10.       Ibid, 26.

11.       Ibid, 72.

12.       "TB and Hope," Time, March 3, 1952.

13.       Valenstein, Blaming the Brain, 38.

14.       "TB Drug Is Tried in Mental Cases," New York Times, April 7, 1957.

15.       M. Mintz, The Therapeutic Nightmare (Boston: Houghton Mifflin, 1965), 166.

16.       Ibid, 488.

17.       Ibid, 481.

18.       Ibid, 59, 62.

19.       T. Mahoney, The Merchants of Life (New York: Harper & Brothers, 1959), 4, 16.

20.       Mintz, The Therapeutic Nightmare, 83.

21.       Swazey, Chlorpromazine in Psychiatry, 190.

22.       "Wonder Drug of 1954?" Time, June 14, 1954.

23.       "Pills for the Mind," Time, March 7, 1955.

24.       "Wonder Drugs: New Cures for Mental Ills?" U.S. News and World Report, June 17, 1955.

25.       "Pills for the Mind," Time, March 7, 1955.

26.       "Don't-Give-a-Damn Pills," Time, February 27, 1956.

27.       Smith, Small Comfort, 67-69.

28.       "To Nirvana with Miltown," Time, July 7, 1958.

29.       "Wonder Drug of 1954?" Time, June 14, 1954.

30.       "TB Drug Is Tried in Mental Cases," New York Times, April 7, 1957.

31.       Smith, Small Comfort, 70.

32.       "Science Notes: Mental Drug Shows Promise," New York Times, April 7, 1957.

33.       "Drugs and Depression," New York Times, September 6, 1959.

34.       H. Himwich, "Psychopharmacologic drugs," Science 127 (1958): 59-72.

35.       Smith, Small Comfort, 110.

36.       Ibid, 104.

37.       The NIMH Psychopharmacology Service Center Collaborative Study Group, "Phe-nothiazine treatment in acute schizophrenia," Archives of General Psychiatry 10 (1964): 246-61.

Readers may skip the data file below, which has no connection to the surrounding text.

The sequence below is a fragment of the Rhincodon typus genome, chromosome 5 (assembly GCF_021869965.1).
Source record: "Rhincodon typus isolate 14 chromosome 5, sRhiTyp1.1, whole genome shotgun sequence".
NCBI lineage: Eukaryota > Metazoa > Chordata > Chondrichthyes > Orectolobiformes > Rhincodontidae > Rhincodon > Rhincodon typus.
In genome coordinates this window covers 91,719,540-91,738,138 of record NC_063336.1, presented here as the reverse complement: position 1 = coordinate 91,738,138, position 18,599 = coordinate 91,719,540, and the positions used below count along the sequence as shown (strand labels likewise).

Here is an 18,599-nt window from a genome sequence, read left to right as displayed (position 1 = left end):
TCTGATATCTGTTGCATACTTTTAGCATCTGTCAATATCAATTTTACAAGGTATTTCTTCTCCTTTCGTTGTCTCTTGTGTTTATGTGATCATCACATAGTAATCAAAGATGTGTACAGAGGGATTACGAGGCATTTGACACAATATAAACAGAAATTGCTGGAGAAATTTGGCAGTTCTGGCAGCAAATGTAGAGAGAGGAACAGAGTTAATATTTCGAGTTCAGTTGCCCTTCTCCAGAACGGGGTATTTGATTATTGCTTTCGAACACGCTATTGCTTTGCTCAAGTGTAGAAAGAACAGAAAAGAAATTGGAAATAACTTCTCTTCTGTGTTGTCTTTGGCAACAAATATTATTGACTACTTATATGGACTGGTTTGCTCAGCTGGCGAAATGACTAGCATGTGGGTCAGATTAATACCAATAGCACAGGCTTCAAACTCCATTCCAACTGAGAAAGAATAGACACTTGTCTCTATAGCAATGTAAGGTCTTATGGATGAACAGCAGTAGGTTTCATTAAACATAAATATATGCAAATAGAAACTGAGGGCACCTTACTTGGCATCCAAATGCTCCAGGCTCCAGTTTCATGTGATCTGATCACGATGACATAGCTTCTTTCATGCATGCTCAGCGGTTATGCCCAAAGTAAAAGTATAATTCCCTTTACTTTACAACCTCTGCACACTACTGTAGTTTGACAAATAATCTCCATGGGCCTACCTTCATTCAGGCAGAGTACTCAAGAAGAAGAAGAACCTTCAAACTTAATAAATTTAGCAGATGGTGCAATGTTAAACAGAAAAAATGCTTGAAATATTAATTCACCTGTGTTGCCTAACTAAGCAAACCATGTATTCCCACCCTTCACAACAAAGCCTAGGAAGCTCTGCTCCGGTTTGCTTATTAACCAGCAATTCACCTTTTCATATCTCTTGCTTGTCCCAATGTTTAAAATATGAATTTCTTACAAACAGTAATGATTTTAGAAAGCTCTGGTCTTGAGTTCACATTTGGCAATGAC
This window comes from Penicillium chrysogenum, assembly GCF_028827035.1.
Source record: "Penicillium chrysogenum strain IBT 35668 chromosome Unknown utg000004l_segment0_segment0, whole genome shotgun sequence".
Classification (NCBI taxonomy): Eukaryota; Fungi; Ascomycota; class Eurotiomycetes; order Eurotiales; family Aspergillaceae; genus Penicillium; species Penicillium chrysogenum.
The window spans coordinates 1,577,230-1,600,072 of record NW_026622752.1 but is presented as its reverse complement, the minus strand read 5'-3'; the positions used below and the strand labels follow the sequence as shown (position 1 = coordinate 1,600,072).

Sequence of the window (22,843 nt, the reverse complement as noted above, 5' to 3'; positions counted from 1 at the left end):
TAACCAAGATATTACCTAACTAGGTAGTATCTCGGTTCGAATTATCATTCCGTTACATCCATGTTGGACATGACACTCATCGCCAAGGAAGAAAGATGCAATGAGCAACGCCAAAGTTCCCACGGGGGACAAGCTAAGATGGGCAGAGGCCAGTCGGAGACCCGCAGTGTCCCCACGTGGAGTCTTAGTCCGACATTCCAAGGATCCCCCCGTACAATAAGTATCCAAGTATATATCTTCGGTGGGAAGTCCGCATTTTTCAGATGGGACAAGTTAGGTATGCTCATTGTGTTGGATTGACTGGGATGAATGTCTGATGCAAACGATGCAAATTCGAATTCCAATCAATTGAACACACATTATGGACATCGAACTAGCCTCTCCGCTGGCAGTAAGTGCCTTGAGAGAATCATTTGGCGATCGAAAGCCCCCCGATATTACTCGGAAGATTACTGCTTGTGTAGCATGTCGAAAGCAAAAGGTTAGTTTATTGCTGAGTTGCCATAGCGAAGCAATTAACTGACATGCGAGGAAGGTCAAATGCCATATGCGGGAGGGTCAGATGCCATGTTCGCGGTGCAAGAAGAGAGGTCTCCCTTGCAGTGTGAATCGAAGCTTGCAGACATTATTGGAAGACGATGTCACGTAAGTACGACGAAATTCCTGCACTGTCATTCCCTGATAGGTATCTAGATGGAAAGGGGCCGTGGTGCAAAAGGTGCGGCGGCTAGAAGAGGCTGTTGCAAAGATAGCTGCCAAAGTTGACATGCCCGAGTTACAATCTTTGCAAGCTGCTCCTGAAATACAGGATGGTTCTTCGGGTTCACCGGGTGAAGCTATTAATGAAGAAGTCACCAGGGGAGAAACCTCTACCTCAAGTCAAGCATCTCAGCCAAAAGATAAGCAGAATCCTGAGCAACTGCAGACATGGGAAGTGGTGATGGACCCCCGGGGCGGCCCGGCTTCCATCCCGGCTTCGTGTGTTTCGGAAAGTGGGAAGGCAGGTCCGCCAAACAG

38.       Valenstein, Blaming the Brain, 70-79. Also see David Healy, The Creation of Psychopharmacology (Cambridge, MA: Harvard University Press, 2002), 106, 205206.

39.       J. Schildkraut, "The catecholamine hypothesis of affective disorders," American Journal of Psychiatry 122 (1965): 509-22.

40.       Valenstein, Blaming the Brain, 82.

41.       A. Baumeister, "Historical development of the dopamine hypothesis of schizophrenia," Journal of the History of the Neurosciences 11 (2002): 265-77.

42.       Swazey, Chlorpromazine in Psychiatry, 4.

43.       Ibid, 8.

44.       Ayd, Discoveries in Biological Psychiatry, 215-16.

45.       Ibid, 127.

46.       Ibid, 195.

366 • NOTES

Chapter 5: The Hunt for Chemical Imbalances

1.         T. H. Huxley, Critiques and Addresses (London: Macmillan & Co., 1873), 229.

2.         E. Azmitia, "Awakening the sleeping giant," Journal of Clinical Psychiatry 52 (1991), suppl. 12: 4-16.

3.         M. Bowers, "Cerebrospinal fluid 5-hydroxyindoleacetic acid and homovanillic acid in psychiatric patients," International Journal of Neuropharmacology 8 (1969): 255-62.

4.         R. Papeschi, "Homovanillic and 5-hydroxyindoleacetic acid in cerebrospinal fluid of depressed patients," Archives of General Psychiatry 25 (1971): 354-58.

5.         M. Bowers, "Lumbar CSF 5-hydroxyindoleacetic acid and homovanillic acid in af-fective syndromes," Journal of Nervous and Mental Disease 158 (1974): 325-30.

6.         D. L. Davies, "Reserpine in the treatment of anxious and depressed patients," Lancet 2 (1955): 117-20.

7.         J. Mendels, "Brain biogenic amine depletion and mood," Archives of General Psy-chiatry 30 (1974): 447-51.